Definition of Lung Cancer:
Cancer is the uncontrolled growth and spread of abnormal cells anywhere in the body. However, cancer is not just one disease; it is actually an umbrella term for at least 100 different but related diseases.
Cancer is not caused by injuries, nor is it contagious. It cannot be passed from one person to another like a cold or flu virus.
Cancer is almost always caused by a combination of factors that interact in ways that are not yet fully understood. Lung Cancer forms in tissues of the lung, usually in the cells lining air passages. The two main types are small cell lung cancer and non-small cell lung cancer. These types are diagnosed based on how the cells look under a microscope.
Cancer begins in cells, the building blocks that make up all tissues and organs of the body, including the lungs.
Normal cells in the lungs and other parts of the body grow and divide to form new cells as they are needed. When normal cells grow old or get damaged, they die, and new cells take their place.
Sometimes, this process goes wrong. New cells form when the body doesn’t need them, and old or damaged cells don’t die as they should. The buildup of extra cells often forms a mass of tissue called a growth or tumor.
Lung cancer cells can spread by breaking away from a lung tumor. They can travel through blood vessels or lymph vessels to reach other parts of the body. After spreading, cancer cells may attach to other tissues and grow to form new tumors that may damage those tissues.
When lung cancer spreads from its original place to another part of the body, the new tumor has the same kind of abnormal cells and the same name as the primary (original) tumor. For example, if lung cancer spreads to the bones, the cancer cells in the bones are actually lung cancer cells. The disease is metastatic lung cancer, not bone cancer. For that reason, it is treated as lung cancer, not bone cancer.
Small cell: The cells of small cell lung cancer look small under a microscope. About 1 of every 8 people with lung cancer has small cell lung cancer.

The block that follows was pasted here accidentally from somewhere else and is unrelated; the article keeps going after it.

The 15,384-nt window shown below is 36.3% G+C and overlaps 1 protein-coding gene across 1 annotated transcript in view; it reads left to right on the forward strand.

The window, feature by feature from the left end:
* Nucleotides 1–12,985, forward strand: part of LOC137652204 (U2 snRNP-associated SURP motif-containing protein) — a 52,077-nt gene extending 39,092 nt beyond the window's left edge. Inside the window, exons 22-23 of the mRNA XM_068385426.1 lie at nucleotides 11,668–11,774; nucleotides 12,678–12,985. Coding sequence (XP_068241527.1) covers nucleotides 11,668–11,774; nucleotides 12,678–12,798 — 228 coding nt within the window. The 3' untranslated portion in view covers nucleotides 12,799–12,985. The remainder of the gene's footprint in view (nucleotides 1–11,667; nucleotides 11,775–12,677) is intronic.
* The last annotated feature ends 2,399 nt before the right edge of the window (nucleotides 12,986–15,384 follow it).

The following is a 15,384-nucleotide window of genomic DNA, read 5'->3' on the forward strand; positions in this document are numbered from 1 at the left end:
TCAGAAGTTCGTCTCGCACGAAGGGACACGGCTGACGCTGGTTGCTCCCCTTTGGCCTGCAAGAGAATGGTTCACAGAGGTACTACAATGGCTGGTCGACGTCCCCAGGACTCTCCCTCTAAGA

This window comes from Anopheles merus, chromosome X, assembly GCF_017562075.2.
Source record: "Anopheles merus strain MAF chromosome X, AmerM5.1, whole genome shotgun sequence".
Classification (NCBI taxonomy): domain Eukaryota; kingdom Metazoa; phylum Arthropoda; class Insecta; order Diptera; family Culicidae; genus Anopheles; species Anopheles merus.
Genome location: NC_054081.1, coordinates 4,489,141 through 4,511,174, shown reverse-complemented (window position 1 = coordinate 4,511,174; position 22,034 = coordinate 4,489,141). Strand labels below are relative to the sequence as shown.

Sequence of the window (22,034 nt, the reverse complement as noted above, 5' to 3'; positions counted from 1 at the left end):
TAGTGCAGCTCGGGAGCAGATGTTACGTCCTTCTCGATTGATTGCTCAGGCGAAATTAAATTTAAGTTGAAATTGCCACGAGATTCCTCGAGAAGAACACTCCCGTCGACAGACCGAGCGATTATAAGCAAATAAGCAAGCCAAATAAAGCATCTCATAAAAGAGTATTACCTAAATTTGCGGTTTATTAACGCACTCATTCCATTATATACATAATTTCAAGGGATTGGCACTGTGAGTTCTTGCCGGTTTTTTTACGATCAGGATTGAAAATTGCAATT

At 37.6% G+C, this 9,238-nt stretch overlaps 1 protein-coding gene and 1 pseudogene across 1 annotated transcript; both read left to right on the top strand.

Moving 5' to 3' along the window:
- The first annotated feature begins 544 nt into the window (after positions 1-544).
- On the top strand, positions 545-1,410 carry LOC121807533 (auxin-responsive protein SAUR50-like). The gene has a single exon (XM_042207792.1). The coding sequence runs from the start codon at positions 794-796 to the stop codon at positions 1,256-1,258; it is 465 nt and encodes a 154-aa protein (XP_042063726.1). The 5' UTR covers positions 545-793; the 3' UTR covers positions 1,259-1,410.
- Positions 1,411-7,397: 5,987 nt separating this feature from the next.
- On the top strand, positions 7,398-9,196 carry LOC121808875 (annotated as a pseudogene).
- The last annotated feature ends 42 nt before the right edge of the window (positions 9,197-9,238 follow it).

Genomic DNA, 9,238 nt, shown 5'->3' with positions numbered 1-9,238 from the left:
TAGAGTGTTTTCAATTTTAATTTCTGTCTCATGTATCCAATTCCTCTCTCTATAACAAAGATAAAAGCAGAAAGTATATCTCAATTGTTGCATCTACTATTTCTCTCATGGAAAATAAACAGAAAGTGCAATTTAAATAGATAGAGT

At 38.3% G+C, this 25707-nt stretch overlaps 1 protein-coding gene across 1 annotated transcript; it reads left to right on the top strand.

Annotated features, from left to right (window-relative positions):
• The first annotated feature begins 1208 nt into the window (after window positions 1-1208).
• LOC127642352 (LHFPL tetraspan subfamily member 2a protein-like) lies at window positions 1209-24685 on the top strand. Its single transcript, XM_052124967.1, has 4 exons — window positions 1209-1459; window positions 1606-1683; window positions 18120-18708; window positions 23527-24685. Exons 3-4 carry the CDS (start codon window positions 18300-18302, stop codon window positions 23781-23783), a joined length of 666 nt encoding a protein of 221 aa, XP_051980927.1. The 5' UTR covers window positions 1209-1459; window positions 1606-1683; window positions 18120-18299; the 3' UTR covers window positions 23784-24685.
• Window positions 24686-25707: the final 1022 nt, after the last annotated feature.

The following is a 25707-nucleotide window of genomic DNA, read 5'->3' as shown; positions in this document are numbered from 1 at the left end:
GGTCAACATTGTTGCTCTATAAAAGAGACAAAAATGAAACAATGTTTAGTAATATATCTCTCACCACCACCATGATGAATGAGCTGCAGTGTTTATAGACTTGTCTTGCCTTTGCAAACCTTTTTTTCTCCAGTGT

The types of small cell lung cancer are named for the kinds of cells found in the cancer and how the cells look when viewed under a microscope:
Non-small cell: The cells of non-small cell lung cancer are larger than the cells of small cell lung cancer. Most (about 7 of every 8) people diagnosed with lung cancer have non-small cell lung cancer. It doesn’t grow and spread as fast as small cell lung cancer, and it’s treated differently.
The types of non-small cell lung cancer are named for the kinds of cells found in the cancer and how the cells look under a microscope:
•Squamous cell carcinoma: Cancer that begins in squamous cells, which are thin, flat cells that look like fish scales. This is also called epidermoid carcinoma.
•Large cell carcinoma: Cancer that may begin in several types of large cells.
•Adenocarcinoma: Cancer that begins in the cells that line the alveoli and make substances such as mucus.
Doctors describe the stages of non-small cell lung cancer using the Roman numerals I, II, III, and IV. Stage I is early-stage cancer, and Stage IV is advanced cancer that has spread to other parts of the body, such as the bones.
Lung Cancer is also discussed in terms of Localized, Regional and Distant
Stage 0 Lung Tumor
Abnormal cells are found only in the innermost lining of the lung. The tumor has not grown through this lining. A Stage 0 tumor is also called carcinoma in situ. It is not an invasive cancer.
Stage I Lung Cancer
The lung tumor is an invasive cancer. It has grown through the innermost lining of the lung into deeper lung tissue. The tumor is surrounded by normal tissue, and it doesn't invade nearby tissues, such as the chest wall.
Stage II Lung Cancer
The lung tumor is smaller than 7 centimeters across, and cancer cells are found in nearby lymph nodes or cancer cells are not found in nearby lymph nodes. The lung tumor is more than 5 centimeters across, or it invades nearby tissues, such as the chest wall, diaphragm, pleura, main bronchus, or tissue that surrounds the heart. More than one malignant tumor may be found within the same lobe of the lung.
Stage III Lung Cancer
The tumor may be any size. More than one malignant tumor may be found within the lung. Cancer cells may be found in lymph nodes on either side of the chest or the neck. The tumor may have invaded nearby organs, such as the heart, esophagus, or trachea.
Stage IV Lung Cancer
Malignant tumors are found in both lungs or the lung cancer has spread to other parts of the body, such as the brain, bones, liver, or adrenal glands or cancer cells are found in fluid between the two layers of pleura.